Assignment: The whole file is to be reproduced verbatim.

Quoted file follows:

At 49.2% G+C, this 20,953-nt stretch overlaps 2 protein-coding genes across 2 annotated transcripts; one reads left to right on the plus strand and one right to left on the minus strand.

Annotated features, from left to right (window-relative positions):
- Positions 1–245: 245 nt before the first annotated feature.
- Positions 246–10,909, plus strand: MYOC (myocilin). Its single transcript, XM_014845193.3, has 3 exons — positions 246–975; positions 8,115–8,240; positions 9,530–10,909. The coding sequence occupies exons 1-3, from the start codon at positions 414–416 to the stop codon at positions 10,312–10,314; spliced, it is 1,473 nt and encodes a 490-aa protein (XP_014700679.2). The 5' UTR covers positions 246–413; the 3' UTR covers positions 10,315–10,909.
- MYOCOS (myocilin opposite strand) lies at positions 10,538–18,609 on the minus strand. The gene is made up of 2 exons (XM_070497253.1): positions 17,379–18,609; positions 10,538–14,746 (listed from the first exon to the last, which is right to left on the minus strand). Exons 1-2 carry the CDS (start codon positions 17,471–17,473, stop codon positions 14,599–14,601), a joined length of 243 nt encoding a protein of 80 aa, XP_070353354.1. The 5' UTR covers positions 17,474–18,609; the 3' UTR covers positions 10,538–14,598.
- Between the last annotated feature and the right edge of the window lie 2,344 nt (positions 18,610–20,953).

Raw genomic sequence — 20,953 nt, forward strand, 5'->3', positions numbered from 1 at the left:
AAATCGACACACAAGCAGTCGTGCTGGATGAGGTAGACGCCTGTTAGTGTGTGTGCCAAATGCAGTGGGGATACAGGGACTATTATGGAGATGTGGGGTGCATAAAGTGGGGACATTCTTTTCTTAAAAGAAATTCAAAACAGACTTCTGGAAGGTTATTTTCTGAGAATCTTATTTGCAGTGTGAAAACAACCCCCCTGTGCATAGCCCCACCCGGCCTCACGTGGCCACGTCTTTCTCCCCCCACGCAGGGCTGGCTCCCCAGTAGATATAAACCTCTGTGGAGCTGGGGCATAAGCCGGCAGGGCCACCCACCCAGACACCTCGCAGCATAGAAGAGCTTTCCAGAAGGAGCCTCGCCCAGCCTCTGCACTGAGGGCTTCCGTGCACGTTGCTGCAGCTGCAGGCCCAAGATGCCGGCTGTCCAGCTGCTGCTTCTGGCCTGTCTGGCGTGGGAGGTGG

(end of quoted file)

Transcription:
At 49.2% G+C, this 20,953-nt stretch overlaps 2 protein-coding genes across 2 annotated transcripts; one reads left to right on the plus strand and one right to left on the minus strand.

Annotated features, from left to right (window-relative positions):
- Positions 1–245: 245 nt before the first annotated feature.
- Positions 246–10,909, plus strand: MYOC (myocilin). Its single transcript, XM_014845193.3, has 3 exons — positions 246–975; positions 8,115–8,240; positions 9,530–10,909. The coding sequence occupies exons 1-3, from the start codon at positions 414–416 to the stop codon at positions 10,312–10,314; spliced, it is 1,473 nt and encodes a 490-aa protein (XP_014700679.2). The 5' UTR covers positions 246–413; the 3' UTR covers positions 10,315–10,909.
- MYOCOS (myocilin opposite strand) lies at positions 10,538–18,609 on the minus strand. The gene is made up of 2 exons (XM_070497253.1): positions 17,379–18,609; positions 10,538–14,746 (listed from the first exon to the last, which is right to left on the minus strand). Exons 1-2 carry the CDS (start codon positions 17,471–17,473, stop codon positions 14,599–14,601), a joined length of 243 nt encoding a protein of 80 aa, XP_070353354.1. The 5' UTR covers positions 17,474–18,609; the 3' UTR covers positions 10,538–14,598.
- Between the last annotated feature and the right edge of the window lie 2,344 nt (positions 18,610–20,953).

Raw genomic sequence — 20,953 nt, forward strand, 5'->3', positions numbered from 1 at the left:
AAATCGACACACAAGCAGTCGTGCTGGATGAGGTAGACGCCTGTTAGTGTGTGTGCCAAATGCAGTGGGGATACAGGGACTATTATGGAGATGTGGGGTGCATAAAGTGGGGACATTCTTTTCTTAAAAGAAATTCAAAACAGACTTCTGGAAGGTTATTTTCTGAGAATCTTATTTGCAGTGTGAAAACAACCCCCCTGTGCATAGCCCCACCCGGCCTCACGTGGCCACGTCTTTCTCCCCCCACGCAGGGCTGGCTCCCCAGTAGATATAAACCTCTGTGGAGCTGGGGCATAAGCCGGCAGGGCCACCCACCCAGACACCTCGCAGCATAGAAGAGCTTTCCAGAAGGAGCCTCGCCCAGCCTCTGCACTGAGGGCTTCCGTGCACGTTGCTGCAGCTGCAGGCCCAAGATGCCGGCTGTCCAGCTGCTGCTTCTGGCCTGTCTGGCGTGGGAGGTGG